Nikolay Koblyakov

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Nikolay Koblyakov (russian language: Николай Кобляков) is a Russian anti-Putin activist. From 1 August to ? November 2014, he was detained in Bulgaria, awaiting extradition to Russia, but extradition was refused by the Bulgarian authorities. His case has been compared to that of Baha Kimyongür, the subject of a Turkish Red Notice, who was detained for six months before being freed on the grounds that the notice was abusive.[1]

Biography[edit]

Koblyakov is a graduate of the London School of Economics; upon returning to Russia he created a chain of care homes for the elderly, which proved profitable. He was ousted from business by competitors who were backed by the Putin regime. Upon this, he established himself in Paris, where he was a founding member of Russie-Libertés, an NGO campaigning for Russian democracy.[1]

Koblyakov protested against the detainment of Pussy Riot, against the 2014 Winter Olympics in Sochi and participated in a public demonstration outside the National Assembly in Paris when Vladimir Putin dined with President Hollande in context of the 2014 D-Day anniversary.[1]

On 1 April 2014, an internal arrest order was published by Interpol for "swindling", a crime which he is supposed to have committed between December 2004 and September 2005 in France, involving a company called Stankimport. Although French courts had dismissed the charges, Russia managed to secure the Red Notice. In spite of this, he encountered no judicial problems in lands he visited, including Portugal, Latvia, Germany, the Czech Republic, Greece and the UK. Still, on 29 July he was arrested in Bulgaria and forbidden to leave the country.[1][2] On 1 September 2014, he was put under house arrest. Koblyakov described the Russian dossier which he was presented as "a story which happened to be the fiction mixed of the real facts and of the totally invented events."[3]

On 3 September 2014, he requested political asylum in Bulgaria.[4]

Sofia City Court declined on 21 October 2014 to extradite Koblyakov. The Court had rejected Russia's request to extradite Nikolay Koblyakov because it was still not clear why he was wanted and, according to the prosecutor, civil liberties of the activist being sought by Moscow might be persecuted there.[5]

On 11 June 2015, Koblyakov was arrested in Paris because of the renewed extradition request from Moscow and forbidden to leave France.[6]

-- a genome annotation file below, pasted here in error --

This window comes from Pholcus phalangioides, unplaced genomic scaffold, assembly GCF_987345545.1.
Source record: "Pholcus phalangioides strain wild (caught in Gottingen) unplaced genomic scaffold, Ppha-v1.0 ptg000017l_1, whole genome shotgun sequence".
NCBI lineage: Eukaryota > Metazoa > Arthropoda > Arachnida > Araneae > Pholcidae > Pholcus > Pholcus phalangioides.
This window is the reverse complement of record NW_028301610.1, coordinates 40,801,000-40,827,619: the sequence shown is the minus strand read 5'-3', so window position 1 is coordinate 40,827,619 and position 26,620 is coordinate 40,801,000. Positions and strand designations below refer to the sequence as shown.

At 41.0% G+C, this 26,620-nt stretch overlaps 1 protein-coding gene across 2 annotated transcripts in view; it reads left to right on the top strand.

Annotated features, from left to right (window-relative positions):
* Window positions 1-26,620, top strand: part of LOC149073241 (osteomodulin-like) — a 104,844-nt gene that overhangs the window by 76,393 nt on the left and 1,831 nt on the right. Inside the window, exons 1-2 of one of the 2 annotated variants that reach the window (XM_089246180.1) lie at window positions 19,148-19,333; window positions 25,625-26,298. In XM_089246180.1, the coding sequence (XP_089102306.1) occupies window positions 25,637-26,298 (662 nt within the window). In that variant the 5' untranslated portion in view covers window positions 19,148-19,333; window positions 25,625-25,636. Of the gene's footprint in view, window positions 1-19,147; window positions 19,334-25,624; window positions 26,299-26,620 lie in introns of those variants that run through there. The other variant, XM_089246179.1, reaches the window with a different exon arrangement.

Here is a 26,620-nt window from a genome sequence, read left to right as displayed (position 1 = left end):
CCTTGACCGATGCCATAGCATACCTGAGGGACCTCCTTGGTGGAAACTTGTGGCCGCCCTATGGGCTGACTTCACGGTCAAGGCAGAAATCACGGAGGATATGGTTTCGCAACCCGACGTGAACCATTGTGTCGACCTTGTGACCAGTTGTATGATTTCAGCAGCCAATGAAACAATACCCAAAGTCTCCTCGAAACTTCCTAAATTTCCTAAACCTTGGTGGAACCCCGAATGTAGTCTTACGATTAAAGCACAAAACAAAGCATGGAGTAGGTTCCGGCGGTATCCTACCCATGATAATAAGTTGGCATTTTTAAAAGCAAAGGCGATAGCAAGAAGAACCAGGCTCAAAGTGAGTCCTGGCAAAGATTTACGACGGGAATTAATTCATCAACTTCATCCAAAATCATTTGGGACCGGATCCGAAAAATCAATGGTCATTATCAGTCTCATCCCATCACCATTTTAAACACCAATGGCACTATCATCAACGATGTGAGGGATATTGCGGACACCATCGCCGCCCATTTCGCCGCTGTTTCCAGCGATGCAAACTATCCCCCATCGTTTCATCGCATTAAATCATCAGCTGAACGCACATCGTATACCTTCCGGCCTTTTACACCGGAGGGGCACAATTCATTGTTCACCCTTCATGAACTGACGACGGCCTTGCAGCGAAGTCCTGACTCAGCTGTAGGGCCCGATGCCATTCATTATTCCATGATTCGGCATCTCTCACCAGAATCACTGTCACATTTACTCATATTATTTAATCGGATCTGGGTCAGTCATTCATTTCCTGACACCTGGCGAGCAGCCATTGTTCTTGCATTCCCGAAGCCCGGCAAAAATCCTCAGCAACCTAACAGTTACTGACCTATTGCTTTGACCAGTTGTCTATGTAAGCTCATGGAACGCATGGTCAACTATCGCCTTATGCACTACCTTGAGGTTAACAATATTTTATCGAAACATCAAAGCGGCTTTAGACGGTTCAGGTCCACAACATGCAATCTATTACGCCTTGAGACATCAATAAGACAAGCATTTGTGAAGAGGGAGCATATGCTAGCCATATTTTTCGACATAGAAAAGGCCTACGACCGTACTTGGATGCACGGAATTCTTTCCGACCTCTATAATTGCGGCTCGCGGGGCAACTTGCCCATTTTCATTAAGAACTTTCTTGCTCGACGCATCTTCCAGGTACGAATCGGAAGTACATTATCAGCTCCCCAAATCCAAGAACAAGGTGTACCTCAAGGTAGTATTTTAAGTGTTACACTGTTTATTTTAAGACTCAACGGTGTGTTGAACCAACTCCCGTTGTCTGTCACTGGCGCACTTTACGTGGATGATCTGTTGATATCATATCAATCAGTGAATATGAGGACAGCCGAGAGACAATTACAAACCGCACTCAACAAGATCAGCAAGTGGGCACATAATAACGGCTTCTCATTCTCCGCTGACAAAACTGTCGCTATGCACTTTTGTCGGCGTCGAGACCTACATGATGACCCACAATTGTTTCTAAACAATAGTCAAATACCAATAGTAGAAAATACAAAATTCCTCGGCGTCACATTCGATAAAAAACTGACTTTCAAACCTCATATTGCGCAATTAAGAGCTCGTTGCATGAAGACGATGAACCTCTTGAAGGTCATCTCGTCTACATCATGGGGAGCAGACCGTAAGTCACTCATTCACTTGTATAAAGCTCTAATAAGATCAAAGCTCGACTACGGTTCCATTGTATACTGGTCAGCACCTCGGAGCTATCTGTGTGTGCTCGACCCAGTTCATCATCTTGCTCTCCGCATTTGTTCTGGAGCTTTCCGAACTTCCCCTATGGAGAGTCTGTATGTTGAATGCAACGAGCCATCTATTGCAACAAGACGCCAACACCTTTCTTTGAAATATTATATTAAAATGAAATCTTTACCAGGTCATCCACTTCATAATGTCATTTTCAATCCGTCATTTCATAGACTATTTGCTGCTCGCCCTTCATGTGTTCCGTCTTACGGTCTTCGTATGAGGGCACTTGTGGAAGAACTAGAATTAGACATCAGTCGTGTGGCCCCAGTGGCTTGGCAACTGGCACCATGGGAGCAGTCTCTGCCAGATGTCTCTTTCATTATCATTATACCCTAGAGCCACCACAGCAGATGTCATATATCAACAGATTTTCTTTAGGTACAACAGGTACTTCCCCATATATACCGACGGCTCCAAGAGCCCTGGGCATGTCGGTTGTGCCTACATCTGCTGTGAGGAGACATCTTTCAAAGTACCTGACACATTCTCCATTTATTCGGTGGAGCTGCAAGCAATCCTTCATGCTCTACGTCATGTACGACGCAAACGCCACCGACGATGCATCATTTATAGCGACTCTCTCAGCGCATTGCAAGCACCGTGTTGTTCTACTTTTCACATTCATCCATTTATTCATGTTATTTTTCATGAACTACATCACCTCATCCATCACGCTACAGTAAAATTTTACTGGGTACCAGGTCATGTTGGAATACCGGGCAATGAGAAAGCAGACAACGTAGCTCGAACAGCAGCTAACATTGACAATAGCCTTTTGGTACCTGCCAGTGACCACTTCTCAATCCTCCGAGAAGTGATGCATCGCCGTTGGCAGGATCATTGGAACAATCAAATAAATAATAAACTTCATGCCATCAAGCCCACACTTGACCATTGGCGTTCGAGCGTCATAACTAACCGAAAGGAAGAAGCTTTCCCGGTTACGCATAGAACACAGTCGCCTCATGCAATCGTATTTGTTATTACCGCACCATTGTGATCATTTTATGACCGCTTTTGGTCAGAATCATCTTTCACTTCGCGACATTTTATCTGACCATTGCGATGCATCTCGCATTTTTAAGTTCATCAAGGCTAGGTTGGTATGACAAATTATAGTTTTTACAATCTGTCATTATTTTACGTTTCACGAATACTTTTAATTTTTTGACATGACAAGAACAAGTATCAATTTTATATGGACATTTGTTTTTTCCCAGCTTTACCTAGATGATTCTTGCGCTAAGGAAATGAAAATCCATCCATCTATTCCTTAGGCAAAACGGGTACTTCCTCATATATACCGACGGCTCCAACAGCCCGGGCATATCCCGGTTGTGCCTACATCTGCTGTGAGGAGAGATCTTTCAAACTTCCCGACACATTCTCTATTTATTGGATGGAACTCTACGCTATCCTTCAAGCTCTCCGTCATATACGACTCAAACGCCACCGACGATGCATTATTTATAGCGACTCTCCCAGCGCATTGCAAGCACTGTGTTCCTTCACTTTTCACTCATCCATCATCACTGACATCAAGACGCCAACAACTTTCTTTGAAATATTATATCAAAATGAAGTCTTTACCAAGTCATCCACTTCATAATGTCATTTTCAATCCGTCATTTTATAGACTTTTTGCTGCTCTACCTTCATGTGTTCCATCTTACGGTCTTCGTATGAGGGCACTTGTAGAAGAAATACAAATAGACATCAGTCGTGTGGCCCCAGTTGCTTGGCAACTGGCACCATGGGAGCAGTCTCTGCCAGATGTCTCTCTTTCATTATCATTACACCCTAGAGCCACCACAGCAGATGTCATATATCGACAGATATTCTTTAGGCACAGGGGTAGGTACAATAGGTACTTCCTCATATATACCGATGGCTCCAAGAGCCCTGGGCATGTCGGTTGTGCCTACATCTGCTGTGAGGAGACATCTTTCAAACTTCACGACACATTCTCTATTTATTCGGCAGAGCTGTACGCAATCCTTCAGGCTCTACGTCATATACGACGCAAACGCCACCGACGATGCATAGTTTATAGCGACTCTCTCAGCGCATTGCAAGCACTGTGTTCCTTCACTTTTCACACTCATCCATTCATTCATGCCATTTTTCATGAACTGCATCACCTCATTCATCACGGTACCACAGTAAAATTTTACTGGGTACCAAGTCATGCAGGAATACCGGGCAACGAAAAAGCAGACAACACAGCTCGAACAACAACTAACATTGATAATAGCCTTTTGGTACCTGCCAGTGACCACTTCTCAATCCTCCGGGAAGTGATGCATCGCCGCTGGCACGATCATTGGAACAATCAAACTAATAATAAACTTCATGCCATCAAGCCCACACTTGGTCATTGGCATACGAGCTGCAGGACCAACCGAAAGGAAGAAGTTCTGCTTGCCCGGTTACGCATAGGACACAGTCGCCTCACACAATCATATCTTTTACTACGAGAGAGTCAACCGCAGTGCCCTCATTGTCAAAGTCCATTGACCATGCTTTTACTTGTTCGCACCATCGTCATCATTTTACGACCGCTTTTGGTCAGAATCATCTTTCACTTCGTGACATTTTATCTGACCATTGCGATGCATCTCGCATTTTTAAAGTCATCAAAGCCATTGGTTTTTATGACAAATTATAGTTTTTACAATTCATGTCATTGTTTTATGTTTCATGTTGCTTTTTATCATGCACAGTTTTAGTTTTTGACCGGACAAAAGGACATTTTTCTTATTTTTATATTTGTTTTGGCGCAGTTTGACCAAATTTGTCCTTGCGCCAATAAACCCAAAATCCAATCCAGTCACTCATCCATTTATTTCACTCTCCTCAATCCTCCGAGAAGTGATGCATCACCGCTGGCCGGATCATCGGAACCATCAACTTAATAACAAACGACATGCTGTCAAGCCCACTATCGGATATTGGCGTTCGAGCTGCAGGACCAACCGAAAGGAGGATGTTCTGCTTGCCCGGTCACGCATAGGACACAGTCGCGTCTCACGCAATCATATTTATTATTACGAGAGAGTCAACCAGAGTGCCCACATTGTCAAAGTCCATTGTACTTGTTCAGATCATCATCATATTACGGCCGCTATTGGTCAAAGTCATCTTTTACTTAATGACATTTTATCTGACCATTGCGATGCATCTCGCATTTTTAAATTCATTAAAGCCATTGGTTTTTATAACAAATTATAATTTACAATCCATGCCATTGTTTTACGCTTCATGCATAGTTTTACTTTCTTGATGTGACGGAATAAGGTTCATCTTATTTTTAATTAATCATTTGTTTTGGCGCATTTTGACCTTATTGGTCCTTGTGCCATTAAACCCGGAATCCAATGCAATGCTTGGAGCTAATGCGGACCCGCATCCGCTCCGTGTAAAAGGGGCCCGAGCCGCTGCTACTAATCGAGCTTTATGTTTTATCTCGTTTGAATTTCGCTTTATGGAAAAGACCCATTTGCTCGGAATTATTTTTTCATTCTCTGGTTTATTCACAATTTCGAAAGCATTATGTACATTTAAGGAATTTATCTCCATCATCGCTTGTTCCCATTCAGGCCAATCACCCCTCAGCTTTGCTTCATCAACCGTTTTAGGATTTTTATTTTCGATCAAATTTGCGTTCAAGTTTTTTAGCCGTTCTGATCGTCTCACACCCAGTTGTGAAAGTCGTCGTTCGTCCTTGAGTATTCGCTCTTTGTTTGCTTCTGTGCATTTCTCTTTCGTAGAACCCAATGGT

On 8 July 2015, INTERPOL deleted a Red Notice in Koblyakov’s name as they concluded that the request by the Russian Federation was politically motivated and that the execution of the warrant would jeopardise his human rights.[7]

On November 4, 2015 the Tribunal of Paris rejected the extradition to Russia of Nikolai Koblyakov.[8][9]

References[edit]

  1. ^ a b c d Peter Oborne (9 September 2014), "How Bulgaria and Interpol are helping Vladimir Putin imprison European citizens – Telegraph Blogs", Blogs.telegraph.co.uk, retrieved 9 September 2014 
  2. ^ "CP Nikolay Koblyakov menacé d'extradition vers la Russie", Amnesty International (in French), 2 September 2014, retrieved 9 September 2014 
  3. ^ Nikolay Koblyakov (1 September 2014), "My first day under home arrest...", Personal blog, retrieved 9 September 2014 
  4. ^ "Anti-Putin Activist Koblyakov Requests Political Asylum in Bulgaria", The Moscow Times, 3 September 2014, retrieved 9 September 2014 
  5. ^ "Bulgarian court won't extradite Putin opponent to Russia", The Daily Mail, 21 October 2014, retrieved 21 October 2014 
  6. ^ Seddon, Max (28 September 2015). ""Russia Puts Pressure On Activists Even Far From Its Borders"" – via BuzzFeed. 
  7. ^ Kay, Alexander (10 October 2015), 9 Bedford Row Removes another INTERPOL Red Notice., retrieved 4 November 2015 
  8. ^ "Paris refuse l'extradition d'un activiste franco-russe vers Moscou". Le Figaro.fr. 4 November 2015. Retrieved 4 November 2015. 
  9. ^ "France refuses extradition of Russian activist Koblyakov". The News Daily. 4 November 2015. Retrieved 4 November 2015.